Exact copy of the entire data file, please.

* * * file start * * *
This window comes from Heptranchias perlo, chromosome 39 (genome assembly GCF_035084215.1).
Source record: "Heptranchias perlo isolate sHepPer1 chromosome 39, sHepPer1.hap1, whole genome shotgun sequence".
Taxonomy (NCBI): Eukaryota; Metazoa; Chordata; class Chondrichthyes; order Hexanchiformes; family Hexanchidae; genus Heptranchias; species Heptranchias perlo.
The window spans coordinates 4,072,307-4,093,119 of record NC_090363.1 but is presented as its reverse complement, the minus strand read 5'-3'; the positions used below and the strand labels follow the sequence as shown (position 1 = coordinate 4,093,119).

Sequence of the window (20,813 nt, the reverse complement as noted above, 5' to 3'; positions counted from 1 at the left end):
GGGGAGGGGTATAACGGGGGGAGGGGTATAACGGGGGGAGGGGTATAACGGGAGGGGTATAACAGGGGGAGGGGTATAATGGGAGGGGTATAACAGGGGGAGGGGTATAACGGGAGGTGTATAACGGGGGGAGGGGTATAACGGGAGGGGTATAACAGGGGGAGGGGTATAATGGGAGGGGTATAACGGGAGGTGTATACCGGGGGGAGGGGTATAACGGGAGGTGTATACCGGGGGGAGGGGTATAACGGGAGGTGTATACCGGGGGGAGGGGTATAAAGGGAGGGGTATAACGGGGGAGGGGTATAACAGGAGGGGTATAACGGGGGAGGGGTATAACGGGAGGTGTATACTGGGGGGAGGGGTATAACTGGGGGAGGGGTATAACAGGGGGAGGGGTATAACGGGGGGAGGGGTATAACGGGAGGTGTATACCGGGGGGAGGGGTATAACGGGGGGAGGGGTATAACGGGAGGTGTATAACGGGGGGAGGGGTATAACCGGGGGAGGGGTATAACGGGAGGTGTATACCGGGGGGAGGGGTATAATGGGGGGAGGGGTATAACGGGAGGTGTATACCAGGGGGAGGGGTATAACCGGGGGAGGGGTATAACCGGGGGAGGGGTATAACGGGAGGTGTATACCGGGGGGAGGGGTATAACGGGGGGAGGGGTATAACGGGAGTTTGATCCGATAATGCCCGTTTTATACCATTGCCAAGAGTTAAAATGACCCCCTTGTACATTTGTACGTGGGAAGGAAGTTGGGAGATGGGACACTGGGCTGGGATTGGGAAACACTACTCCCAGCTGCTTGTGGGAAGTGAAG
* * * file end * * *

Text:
This window comes from Heptranchias perlo, chromosome 39 (genome assembly GCF_035084215.1).
Source record: "Heptranchias perlo isolate sHepPer1 chromosome 39, sHepPer1.hap1, whole genome shotgun sequence".
Taxonomy (NCBI): Eukaryota; Metazoa; Chordata; class Chondrichthyes; order Hexanchiformes; family Hexanchidae; genus Heptranchias; species Heptranchias perlo.
The window spans coordinates 4,072,307-4,093,119 of record NC_090363.1 but is presented as its reverse complement, the minus strand read 5'-3'; the positions used below and the strand labels follow the sequence as shown (position 1 = coordinate 4,093,119).

Sequence of the window (20,813 nt, the reverse complement as noted above, 5' to 3'; positions counted from 1 at the left end):
GGGGAGGGGTATAACGGGGGGAGGGGTATAACGGGGGGAGGGGTATAACGGGAGGGGTATAACAGGGGGAGGGGTATAATGGGAGGGGTATAACAGGGGGAGGGGTATAACGGGAGGTGTATAACGGGGGGAGGGGTATAACGGGAGGGGTATAACAGGGGGAGGGGTATAATGGGAGGGGTATAACGGGAGGTGTATACCGGGGGGAGGGGTATAACGGGAGGTGTATACCGGGGGGAGGGGTATAACGGGAGGTGTATACCGGGGGGAGGGGTATAAAGGGAGGGGTATAACGGGGGAGGGGTATAACAGGAGGGGTATAACGGGGGAGGGGTATAACGGGAGGTGTATACTGGGGGGAGGGGTATAACTGGGGGAGGGGTATAACAGGGGGAGGGGTATAACGGGGGGAGGGGTATAACGGGAGGTGTATACCGGGGGGAGGGGTATAACGGGGGGAGGGGTATAACGGGAGGTGTATAACGGGGGGAGGGGTATAACCGGGGGAGGGGTATAACGGGAGGTGTATACCGGGGGGAGGGGTATAATGGGGGGAGGGGTATAACGGGAGGTGTATACCAGGGGGAGGGGTATAACCGGGGGAGGGGTATAACCGGGGGAGGGGTATAACGGGAGGTGTATACCGGGGGGAGGGGTATAACGGGGGGAGGGGTATAACGGGAGTTTGATCCGATAATGCCCGTTTTATACCATTGCCAAGAGTTAAAATGACCCCCTTGTACATTTGTACGTGGGAAGGAAGTTGGGAGATGGGACACTGGGCTGGGATTGGGAAACACTACTCCCAGCTGCTTGTGGGAAGTGAAG